Leading With a Small Rudder

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First published on Medium

In seventh grade, I began a brief career as a coxswain for our school crew team. I had hardly been on the water in my youth, and yet the spectacle of an endurance sport on a river appealed to me. I was encouraged to coxswain, as I was not particularly endowed with size or musculature. It was an amazing experience. I learned to count strokes, call for surges, and most importantly, steer the boat.

Steering the boat was relatively simple at first. Beginners used the thickest boats, with heavy, wooden hulls and a big rudder. Pull the cord, and the boat would instantly swerve in the desired direction. It was an easy way to get started. I just had to keep the boat on the right side of the river and steer clear of collisions and clashes of oars with the other boats. Occasionally, the boat would run aground due to shallow water, but the team would quickly push oars into the mud and free the boat without much fuss.

The next year, in addition to coxswaining eighth grade boats, we began to sub for the junior varsity when needed. Leading the older boys felt a great honor and responsibility. And the shell! It weighed much less, shone brilliantly in the sunlight, and cut sleekly through the water. However, I gulped when I realized that the rudder was similarly sleek … and small.

The first time I saw a curve coming, I pulled lightly on the rudder as usual. Nothing seemed to happen. I pulled harder, and the boat started to turn, but too gently. Desperate not to hit the bank, I called for a hard left-hand pull from the rowers. When we ran aground, the older boys voices their displeasure, and I was embarrassed. This scene repeated itself over the course of the week, as I struggled to master the tiny rudder. I steered the boat through a series of emergency maneuvers, constantly interrupting the rowers’ efforts to pull us through the water.

Over time, I began to pay more attention to the shape of the river, anticipate upcoming curves, and plot gentle turns for our shell. I learned that the sleek boat went faster when guided in this more gentle manner. Our rowers’ energy propelled the boat forward efficiently, instead of fighting the lateral resistance of water against a turning hull. I learned to steer with a small rudder, to thoughtfully exert tiny pulls that added up to grand, sweeping curves and a fast boat.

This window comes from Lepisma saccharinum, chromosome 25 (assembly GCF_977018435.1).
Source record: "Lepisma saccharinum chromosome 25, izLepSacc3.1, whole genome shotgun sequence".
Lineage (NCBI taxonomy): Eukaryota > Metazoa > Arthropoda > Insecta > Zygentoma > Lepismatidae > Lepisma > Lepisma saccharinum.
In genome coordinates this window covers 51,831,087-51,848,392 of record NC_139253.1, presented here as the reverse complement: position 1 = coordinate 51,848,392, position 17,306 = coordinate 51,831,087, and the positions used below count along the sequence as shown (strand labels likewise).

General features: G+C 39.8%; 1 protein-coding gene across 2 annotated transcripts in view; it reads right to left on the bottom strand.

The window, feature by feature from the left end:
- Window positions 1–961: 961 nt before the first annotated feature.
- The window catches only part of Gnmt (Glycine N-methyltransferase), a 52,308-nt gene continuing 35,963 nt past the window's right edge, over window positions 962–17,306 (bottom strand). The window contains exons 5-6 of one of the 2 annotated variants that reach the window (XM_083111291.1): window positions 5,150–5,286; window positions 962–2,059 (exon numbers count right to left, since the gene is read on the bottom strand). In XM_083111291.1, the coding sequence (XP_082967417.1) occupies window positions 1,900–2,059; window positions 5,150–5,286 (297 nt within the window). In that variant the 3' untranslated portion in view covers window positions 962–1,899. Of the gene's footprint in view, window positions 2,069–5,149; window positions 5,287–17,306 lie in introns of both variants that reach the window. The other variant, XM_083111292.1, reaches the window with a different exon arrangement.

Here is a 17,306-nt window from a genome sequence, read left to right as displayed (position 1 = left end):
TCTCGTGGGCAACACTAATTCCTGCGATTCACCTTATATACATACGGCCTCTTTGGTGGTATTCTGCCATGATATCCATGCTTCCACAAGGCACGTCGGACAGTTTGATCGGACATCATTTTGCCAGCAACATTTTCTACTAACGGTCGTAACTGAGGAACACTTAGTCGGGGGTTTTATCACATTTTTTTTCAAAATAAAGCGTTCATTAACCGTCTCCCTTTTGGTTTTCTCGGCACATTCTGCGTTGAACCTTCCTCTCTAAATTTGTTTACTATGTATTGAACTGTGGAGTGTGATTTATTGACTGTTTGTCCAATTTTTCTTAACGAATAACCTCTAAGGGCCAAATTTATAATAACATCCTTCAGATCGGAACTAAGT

According to legend, strong leaders steer with a large rudder, moving their schools in whatever directions they see fit. The myth of the heroic school leader persists, despite all evidence to the contrary [paid link, also see this]. Authoritative school leaders may hold a big presence in the school community, chairing decision-making meetings, writing for publications, and speaking at events. Authoritative leaders may find success with non-instructional projects, such building and fundraising. However, they rarely improve the student experience in meaningful ways.

Every school has a strong culture, whether intentionally or not. Teachers and student support staff do all of the work that moves the boat forward. Effective school leaders understand that their actions only cause small shifts to school culture as it is felt by students from day to day. They realize that they only have a tiny rudder at their disposal. And yet, they also learn that the consistent application of small shifts can fine-tune a school and lead to a more powerful learning community over time.

What are the signs of a well-tuned school? Teachers express that they feel supported and can realize their full potential as teachers. Students say that they can clearly see a path toward mastery and success. In a high functioning school, teacher support systems and classroom norms are intentionally designed to support progress toward learning. Teachers and students find reinforcement, rather than obstacles, as they strive forward in their work. This is not to say that challenges no longer exist, only that those challenges are naturally part of the learning process rather than artificially caused by poor learning environment design.

From the coxswain’s seat, a school leader may read the race and the river, set timing and tempo, anticipate turns, and pull on the tiny rudder when needed. School leaders play a vital role in successively shaping many small aspects of a school to consistently support a vision for teaching and learning.

Photo credit: “Oncoming Eight” by EightBitTony

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